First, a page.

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Go with Zend, you can make so that each model object is "linked" to each of your tables, it does cover everything you said you need quite good.

Take a look at http://www.zendframeworkinaction.com/ its a good book for starting up with this. Even if you dont go with zend, it will teach you a lot of how it is build(if you decide you want to learn a lot about wheels by crafting your own, its a great starting point too!)

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I would encourage you to take a look at http://www.qcodo.com. It's CRUD through the "Code Generator" is incredibly powerful, and seems to satisfy the requirements you've outlined.

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As OT said, AJAX and Pagination is very difficult to implement in a flexible enough manner. It requires framework to be aware of what is on your screen, but most of the frameworks only produce HTML and don't concern themselves about client-side presentation.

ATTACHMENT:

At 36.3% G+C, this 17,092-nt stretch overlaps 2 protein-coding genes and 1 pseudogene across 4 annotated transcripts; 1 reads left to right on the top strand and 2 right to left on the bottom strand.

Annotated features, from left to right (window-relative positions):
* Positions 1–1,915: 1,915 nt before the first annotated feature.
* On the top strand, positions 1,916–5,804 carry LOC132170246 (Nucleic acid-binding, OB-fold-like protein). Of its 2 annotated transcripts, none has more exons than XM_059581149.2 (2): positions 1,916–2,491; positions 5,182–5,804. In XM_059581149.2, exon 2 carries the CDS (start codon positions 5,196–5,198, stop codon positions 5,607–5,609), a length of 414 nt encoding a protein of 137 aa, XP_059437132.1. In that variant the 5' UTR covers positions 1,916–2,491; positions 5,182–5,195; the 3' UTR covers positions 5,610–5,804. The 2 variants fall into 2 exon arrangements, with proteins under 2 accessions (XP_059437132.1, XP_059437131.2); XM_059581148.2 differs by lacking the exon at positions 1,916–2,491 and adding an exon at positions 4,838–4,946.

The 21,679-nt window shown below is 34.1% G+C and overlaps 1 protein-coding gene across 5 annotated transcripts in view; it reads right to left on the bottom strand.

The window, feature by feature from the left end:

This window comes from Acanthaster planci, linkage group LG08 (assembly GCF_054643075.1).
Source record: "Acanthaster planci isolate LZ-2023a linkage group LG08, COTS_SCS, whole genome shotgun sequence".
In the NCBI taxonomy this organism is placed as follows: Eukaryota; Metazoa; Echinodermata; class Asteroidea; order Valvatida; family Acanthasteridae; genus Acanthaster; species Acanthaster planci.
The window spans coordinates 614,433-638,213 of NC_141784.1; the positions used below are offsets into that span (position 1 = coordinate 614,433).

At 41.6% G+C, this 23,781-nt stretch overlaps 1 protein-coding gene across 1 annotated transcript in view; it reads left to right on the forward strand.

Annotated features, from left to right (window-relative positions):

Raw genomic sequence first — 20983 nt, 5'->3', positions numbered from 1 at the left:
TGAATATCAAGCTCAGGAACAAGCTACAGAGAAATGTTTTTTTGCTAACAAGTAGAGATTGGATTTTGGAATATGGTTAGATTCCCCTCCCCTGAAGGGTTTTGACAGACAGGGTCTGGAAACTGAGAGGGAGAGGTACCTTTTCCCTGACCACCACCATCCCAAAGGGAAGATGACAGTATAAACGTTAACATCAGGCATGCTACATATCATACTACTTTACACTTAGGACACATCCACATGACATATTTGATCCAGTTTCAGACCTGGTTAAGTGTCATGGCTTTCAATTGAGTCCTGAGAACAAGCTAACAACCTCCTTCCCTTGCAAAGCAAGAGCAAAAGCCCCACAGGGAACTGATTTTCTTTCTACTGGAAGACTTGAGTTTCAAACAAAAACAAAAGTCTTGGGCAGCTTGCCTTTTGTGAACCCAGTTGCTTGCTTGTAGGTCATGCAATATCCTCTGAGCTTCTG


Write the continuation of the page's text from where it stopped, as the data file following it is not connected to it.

There is a clear need for Web User Interface Framework.

That's why I'm suggesting to look into Agile Toolkit. Probably the following example will make it simple to see the power of integrated AJAX:

$b=$page->add('Button')->setLabel(rand(1,100));
$b->js('click')->reload();

This will produce a Button on the page with a random number as a label. Clicking the button will use AJAX request to reload button content showing you a new number.

With the foundation like that imagining how to built a paginator in a very AJAX-friendly way is a snap. Too bad paginator is already implemented and comes with the toolkit.

To cover other topics. CRUD is also a class/object.

$page->add('CRUD')->setModel('User');

And Form validation is done server-side but the errors are nicely displayed. All forms are submitted using AJAX requests.